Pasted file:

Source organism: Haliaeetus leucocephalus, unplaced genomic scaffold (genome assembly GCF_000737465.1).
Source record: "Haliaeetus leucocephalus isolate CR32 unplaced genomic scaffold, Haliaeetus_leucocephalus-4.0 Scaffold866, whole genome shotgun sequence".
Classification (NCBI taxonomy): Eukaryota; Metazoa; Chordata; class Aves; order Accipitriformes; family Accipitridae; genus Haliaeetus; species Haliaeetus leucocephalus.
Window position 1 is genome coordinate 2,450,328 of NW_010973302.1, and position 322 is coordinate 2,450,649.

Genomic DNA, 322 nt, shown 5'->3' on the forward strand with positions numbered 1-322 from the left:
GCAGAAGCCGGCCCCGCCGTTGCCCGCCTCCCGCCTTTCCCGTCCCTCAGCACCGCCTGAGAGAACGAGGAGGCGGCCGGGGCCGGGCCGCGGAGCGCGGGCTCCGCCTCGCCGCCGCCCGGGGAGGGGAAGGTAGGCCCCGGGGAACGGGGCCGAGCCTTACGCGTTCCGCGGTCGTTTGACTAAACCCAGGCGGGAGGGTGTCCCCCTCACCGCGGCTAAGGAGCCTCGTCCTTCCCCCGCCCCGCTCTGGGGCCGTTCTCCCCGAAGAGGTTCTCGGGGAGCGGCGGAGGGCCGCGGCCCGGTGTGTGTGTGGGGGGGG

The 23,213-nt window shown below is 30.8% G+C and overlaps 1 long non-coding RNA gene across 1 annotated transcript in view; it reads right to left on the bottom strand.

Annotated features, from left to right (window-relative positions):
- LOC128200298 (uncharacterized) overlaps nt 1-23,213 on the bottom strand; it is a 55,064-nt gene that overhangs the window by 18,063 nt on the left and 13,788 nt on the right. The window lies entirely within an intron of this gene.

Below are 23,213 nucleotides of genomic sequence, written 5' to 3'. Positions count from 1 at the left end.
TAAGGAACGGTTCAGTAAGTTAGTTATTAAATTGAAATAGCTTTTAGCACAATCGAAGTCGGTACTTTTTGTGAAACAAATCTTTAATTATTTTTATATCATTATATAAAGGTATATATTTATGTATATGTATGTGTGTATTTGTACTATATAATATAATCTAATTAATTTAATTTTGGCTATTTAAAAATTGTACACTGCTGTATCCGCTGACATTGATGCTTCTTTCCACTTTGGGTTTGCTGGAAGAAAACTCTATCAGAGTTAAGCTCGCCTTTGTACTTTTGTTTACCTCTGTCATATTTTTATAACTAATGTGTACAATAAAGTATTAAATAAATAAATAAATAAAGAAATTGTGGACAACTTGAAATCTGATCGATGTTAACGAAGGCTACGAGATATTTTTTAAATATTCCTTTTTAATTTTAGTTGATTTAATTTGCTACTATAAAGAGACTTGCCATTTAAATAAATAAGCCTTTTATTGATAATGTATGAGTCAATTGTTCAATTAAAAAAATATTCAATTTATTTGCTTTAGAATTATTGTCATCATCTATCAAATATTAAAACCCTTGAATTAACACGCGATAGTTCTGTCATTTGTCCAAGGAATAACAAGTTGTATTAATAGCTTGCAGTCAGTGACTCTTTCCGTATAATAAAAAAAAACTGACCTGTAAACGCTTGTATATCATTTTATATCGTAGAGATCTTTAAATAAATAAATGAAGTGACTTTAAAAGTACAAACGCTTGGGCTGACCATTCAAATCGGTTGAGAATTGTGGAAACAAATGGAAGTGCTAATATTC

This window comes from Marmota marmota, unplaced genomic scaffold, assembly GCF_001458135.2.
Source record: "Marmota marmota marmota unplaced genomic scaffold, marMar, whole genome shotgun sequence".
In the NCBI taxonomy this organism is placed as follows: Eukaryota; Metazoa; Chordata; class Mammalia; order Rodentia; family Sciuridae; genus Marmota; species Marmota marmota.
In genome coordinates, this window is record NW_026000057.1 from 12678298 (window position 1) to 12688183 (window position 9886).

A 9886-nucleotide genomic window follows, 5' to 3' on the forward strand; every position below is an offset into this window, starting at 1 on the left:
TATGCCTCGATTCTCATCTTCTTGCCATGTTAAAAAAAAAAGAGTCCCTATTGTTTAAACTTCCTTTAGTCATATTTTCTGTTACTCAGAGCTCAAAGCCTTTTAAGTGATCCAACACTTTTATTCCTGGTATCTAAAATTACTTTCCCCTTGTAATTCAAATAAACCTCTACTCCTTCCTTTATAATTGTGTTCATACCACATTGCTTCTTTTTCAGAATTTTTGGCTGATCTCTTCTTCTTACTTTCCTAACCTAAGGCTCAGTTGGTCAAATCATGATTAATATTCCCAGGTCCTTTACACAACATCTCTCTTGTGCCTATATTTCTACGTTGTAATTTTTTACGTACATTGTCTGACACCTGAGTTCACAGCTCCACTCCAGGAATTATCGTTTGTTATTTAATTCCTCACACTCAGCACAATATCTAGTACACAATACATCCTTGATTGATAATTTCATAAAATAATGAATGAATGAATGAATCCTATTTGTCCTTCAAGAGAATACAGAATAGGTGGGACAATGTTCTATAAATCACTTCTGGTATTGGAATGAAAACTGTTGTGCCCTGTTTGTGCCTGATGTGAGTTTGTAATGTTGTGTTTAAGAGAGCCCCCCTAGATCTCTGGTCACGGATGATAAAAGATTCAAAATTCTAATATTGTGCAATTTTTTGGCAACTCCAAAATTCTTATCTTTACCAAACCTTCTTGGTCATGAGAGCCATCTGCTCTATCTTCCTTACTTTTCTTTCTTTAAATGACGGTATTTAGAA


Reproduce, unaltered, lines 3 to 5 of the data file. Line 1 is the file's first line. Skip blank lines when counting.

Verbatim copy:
Classification (NCBI taxonomy): Eukaryota; Metazoa; Chordata; class Aves; order Accipitriformes; family Accipitridae; genus Haliaeetus; species Haliaeetus leucocephalus.
Window position 1 is genome coordinate 2,450,328 of NW_010973302.1, and position 322 is coordinate 2,450,649.

Genomic DNA, 322 nt, shown 5'->3' on the forward strand with positions numbered 1-322 from the left: